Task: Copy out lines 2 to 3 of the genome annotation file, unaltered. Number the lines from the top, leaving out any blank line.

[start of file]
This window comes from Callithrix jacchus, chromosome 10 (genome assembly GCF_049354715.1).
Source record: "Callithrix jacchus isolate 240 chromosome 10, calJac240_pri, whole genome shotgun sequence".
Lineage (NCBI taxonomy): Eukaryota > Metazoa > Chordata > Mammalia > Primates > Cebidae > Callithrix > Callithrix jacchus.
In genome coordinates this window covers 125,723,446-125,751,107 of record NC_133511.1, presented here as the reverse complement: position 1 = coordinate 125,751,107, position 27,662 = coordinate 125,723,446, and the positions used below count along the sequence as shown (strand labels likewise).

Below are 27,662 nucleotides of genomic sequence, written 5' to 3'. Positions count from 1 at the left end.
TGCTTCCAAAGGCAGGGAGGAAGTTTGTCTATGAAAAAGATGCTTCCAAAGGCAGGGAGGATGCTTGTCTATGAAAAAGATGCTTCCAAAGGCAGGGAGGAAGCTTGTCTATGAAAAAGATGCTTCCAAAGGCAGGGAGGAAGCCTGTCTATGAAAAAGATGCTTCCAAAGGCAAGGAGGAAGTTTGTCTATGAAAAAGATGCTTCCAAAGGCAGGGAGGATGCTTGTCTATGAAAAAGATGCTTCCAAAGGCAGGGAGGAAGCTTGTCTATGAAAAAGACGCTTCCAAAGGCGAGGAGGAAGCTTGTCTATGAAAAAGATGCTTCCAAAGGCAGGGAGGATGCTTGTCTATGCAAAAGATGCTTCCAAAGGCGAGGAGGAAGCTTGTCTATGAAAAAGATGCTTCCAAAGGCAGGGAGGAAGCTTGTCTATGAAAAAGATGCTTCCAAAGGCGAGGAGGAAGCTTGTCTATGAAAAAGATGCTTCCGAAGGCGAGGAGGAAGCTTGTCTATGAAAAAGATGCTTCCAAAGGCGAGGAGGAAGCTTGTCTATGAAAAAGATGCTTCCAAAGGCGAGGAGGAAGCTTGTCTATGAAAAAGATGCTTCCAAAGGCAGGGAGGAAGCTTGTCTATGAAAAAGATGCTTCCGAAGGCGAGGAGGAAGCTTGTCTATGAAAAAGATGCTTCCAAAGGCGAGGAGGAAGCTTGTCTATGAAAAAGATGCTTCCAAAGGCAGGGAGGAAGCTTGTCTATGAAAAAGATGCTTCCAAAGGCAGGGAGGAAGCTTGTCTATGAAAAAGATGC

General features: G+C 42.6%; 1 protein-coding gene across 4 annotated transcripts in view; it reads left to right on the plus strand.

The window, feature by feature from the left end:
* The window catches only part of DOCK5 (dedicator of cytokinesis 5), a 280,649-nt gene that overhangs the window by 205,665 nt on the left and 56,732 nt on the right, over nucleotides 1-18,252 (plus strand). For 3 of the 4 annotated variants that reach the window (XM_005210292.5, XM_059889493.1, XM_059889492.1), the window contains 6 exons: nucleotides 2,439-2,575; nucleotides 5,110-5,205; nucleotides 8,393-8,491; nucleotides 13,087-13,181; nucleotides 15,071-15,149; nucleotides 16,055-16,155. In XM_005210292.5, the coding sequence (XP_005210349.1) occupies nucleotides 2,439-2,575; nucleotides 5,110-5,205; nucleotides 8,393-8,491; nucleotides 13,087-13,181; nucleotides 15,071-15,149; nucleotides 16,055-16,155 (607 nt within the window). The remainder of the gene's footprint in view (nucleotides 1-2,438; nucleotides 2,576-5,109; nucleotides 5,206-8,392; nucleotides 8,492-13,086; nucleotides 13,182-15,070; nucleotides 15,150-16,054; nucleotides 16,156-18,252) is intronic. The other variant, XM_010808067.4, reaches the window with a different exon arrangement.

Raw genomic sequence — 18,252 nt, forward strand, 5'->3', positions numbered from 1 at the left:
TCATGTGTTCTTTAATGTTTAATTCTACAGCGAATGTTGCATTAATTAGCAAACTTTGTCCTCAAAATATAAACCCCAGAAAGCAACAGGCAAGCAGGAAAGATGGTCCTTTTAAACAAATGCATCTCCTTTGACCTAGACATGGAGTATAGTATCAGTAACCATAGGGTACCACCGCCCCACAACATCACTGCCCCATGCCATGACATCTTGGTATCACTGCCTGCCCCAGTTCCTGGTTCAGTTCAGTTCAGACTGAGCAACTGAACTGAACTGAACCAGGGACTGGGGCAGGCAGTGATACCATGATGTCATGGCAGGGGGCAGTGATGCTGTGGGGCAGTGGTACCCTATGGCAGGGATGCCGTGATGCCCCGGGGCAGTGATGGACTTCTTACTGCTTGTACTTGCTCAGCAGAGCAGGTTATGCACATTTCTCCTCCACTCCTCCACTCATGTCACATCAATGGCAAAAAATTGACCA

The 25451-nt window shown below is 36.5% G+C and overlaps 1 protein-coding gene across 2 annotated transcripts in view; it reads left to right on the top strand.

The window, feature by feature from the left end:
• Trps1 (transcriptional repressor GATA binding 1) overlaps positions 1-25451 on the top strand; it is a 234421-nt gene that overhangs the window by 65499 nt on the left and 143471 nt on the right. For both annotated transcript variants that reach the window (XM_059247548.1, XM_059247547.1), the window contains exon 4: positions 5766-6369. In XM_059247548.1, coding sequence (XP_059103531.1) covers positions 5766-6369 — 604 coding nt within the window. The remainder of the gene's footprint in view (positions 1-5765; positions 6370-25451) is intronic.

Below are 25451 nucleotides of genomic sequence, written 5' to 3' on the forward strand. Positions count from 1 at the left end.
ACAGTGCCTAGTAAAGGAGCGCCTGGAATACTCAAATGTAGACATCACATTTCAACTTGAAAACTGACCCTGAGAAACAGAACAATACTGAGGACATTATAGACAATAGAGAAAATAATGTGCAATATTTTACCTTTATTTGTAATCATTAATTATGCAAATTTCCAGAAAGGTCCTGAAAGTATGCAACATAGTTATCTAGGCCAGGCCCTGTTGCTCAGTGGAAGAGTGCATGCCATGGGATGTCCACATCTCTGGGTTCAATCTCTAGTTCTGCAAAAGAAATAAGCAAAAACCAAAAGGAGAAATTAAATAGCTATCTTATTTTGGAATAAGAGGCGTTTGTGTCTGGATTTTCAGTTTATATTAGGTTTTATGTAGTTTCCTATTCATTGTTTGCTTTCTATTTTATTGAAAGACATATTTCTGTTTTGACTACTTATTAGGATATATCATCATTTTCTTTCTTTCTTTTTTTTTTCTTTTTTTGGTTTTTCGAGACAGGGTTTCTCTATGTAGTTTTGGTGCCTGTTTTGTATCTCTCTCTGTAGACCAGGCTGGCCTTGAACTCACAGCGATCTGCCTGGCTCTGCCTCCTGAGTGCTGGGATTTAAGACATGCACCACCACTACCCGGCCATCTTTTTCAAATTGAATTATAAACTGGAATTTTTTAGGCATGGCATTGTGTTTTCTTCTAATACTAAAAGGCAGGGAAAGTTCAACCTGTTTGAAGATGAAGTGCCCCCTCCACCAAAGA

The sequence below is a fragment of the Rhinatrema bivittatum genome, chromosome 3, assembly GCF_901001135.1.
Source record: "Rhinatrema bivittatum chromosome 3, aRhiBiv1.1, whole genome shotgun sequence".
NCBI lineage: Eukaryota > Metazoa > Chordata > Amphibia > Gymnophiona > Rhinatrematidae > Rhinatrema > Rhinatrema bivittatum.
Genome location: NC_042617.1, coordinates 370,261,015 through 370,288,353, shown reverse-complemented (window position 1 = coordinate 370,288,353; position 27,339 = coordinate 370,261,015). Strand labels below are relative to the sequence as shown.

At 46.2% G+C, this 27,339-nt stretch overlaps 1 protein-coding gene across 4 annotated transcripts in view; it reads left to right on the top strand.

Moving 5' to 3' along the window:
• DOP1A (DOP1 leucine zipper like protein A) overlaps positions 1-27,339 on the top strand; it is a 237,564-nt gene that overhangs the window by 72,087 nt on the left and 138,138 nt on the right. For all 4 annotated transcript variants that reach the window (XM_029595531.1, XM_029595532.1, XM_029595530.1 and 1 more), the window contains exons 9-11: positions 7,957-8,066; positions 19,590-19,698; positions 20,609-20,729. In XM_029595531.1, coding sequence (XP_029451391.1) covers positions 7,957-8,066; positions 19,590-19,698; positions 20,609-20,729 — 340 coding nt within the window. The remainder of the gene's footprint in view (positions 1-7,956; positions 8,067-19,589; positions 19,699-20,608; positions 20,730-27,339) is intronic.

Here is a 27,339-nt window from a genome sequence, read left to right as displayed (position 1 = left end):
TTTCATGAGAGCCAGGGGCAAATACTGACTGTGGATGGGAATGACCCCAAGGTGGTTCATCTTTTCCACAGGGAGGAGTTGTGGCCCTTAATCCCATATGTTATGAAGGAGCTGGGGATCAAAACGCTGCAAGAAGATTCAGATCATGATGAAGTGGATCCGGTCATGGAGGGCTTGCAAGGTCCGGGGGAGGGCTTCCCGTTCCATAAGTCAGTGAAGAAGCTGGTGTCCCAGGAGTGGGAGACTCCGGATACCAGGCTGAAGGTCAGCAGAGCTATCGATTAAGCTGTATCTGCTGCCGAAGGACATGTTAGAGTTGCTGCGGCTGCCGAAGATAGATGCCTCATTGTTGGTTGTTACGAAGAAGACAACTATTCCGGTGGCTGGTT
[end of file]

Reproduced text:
Source record: "Callithrix jacchus isolate 240 chromosome 10, calJac240_pri, whole genome shotgun sequence".
Lineage (NCBI taxonomy): Eukaryota > Metazoa > Chordata > Mammalia > Primates > Cebidae > Callithrix > Callithrix jacchus.